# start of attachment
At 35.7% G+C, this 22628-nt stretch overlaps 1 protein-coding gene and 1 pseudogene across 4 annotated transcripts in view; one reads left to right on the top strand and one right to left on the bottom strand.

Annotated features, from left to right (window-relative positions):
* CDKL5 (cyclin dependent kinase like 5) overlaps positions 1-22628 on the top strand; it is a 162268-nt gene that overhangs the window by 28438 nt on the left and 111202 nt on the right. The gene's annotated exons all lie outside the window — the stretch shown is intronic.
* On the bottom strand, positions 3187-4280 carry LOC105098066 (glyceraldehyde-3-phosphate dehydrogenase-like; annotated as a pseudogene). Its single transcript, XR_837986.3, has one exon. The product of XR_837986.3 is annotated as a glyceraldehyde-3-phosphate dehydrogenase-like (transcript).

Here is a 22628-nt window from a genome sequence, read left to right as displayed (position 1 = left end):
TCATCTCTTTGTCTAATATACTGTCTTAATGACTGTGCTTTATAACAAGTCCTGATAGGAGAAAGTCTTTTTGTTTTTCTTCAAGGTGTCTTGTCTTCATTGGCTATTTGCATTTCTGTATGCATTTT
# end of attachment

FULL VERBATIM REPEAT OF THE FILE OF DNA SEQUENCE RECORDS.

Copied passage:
At 35.7% G+C, this 22628-nt stretch overlaps 1 protein-coding gene and 1 pseudogene across 4 annotated transcripts in view; one reads left to right on the top strand and one right to left on the bottom strand.

Annotated features, from left to right (window-relative positions):
* CDKL5 (cyclin dependent kinase like 5) overlaps positions 1-22628 on the top strand; it is a 162268-nt gene that overhangs the window by 28438 nt on the left and 111202 nt on the right. The gene's annotated exons all lie outside the window — the stretch shown is intronic.
* On the bottom strand, positions 3187-4280 carry LOC105098066 (glyceraldehyde-3-phosphate dehydrogenase-like; annotated as a pseudogene). Its single transcript, XR_837986.3, has one exon. The product of XR_837986.3 is annotated as a glyceraldehyde-3-phosphate dehydrogenase-like (transcript).

Here is a 22628-nt window from a genome sequence, read left to right as displayed (position 1 = left end):
TCATCTCTTTGTCTAATATACTGTCTTAATGACTGTGCTTTATAACAAGTCCTGATAGGAGAAAGTCTTTTTGTTTTTCTTCAAGGTGTCTTGTCTTCATTGGCTATTTGCATTTCTGTATGCATTTT